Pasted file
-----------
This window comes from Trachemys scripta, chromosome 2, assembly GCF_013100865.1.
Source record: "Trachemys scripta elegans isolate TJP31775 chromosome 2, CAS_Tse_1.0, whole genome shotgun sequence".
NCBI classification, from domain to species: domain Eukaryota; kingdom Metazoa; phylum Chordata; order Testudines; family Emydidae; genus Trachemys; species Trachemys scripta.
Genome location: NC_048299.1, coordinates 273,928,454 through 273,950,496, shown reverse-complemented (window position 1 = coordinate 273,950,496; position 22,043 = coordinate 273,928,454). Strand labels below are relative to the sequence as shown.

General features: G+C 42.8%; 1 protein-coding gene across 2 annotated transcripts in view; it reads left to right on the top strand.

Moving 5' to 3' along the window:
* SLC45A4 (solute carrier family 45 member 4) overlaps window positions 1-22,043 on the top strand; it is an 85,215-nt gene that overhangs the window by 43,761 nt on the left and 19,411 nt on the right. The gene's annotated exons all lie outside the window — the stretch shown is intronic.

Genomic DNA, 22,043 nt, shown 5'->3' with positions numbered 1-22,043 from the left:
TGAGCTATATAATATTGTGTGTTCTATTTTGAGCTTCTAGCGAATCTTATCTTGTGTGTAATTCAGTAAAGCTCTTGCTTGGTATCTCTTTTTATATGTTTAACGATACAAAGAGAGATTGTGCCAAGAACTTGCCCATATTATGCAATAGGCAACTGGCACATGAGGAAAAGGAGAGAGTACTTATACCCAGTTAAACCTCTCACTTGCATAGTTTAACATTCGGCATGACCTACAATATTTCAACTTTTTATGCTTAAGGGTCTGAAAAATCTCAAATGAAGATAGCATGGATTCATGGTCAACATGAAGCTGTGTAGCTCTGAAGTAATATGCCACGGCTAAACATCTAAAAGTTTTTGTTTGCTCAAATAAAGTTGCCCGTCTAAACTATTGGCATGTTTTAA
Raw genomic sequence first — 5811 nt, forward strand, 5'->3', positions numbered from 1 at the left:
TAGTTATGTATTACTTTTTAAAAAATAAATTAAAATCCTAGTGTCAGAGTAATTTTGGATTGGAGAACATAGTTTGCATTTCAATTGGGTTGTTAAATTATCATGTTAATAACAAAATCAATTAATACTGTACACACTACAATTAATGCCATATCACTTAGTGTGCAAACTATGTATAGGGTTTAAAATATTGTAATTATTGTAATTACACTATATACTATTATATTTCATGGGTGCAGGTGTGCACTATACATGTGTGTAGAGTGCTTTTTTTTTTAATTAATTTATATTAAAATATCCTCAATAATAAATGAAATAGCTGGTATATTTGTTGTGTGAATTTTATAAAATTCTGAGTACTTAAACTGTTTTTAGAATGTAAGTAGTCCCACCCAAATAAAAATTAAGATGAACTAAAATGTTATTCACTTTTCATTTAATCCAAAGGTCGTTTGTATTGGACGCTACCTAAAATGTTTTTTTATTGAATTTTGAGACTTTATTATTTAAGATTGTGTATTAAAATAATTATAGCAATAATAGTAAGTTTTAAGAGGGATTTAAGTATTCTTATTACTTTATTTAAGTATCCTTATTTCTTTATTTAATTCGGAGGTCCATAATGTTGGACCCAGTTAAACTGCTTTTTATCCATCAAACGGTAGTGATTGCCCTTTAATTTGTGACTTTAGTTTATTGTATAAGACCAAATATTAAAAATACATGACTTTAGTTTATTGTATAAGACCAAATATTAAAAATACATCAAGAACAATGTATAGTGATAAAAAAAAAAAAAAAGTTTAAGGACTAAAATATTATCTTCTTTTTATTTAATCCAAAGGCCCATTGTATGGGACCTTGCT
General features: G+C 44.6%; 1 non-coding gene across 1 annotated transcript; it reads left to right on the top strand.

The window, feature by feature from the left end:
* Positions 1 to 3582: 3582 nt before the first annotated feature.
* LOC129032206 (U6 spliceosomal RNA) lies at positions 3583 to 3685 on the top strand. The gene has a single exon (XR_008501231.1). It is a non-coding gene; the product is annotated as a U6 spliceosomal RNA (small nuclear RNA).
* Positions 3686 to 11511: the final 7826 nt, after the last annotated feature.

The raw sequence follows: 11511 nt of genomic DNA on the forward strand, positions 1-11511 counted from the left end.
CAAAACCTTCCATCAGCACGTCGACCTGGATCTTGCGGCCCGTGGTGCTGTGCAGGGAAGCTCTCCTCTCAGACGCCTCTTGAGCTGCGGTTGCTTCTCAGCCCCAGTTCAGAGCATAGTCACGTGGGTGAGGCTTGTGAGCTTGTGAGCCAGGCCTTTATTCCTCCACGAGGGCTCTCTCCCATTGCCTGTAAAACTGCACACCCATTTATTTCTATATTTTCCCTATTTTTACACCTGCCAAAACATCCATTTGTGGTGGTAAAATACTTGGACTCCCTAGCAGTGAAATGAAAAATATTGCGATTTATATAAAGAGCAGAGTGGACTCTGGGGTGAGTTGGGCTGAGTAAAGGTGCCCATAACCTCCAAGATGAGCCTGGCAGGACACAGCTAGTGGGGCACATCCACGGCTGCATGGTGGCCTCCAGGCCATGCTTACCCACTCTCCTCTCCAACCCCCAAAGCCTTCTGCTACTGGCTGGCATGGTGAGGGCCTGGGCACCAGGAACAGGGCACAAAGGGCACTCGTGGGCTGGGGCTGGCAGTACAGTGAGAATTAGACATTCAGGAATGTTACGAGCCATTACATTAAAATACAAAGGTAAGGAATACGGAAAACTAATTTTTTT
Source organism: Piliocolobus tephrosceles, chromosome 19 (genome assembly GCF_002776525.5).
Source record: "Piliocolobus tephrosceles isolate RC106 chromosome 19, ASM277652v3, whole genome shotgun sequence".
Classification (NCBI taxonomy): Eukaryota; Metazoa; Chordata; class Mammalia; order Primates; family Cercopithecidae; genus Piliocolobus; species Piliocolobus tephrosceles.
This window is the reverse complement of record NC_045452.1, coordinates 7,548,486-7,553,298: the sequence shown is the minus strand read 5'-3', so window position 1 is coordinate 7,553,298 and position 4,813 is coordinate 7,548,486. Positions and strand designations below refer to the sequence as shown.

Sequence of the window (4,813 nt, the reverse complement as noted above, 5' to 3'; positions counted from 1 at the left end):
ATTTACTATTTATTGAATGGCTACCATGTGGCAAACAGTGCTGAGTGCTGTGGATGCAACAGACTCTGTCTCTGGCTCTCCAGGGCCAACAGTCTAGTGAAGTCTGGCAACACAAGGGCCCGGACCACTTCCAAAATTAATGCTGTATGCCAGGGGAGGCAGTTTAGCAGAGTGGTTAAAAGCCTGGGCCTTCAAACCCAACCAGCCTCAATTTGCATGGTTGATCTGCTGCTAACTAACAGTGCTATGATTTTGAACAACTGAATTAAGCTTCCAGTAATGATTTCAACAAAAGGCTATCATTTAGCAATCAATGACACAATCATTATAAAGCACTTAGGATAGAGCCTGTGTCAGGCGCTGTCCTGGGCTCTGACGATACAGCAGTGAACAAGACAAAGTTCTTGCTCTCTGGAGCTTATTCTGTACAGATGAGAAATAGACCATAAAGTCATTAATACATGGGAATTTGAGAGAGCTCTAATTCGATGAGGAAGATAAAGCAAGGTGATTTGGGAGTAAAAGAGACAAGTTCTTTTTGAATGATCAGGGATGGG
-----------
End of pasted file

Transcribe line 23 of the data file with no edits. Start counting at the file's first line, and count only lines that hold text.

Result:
Sequence of the window (4,813 nt, the reverse complement as noted above, 5' to 3'; positions counted from 1 at the left end):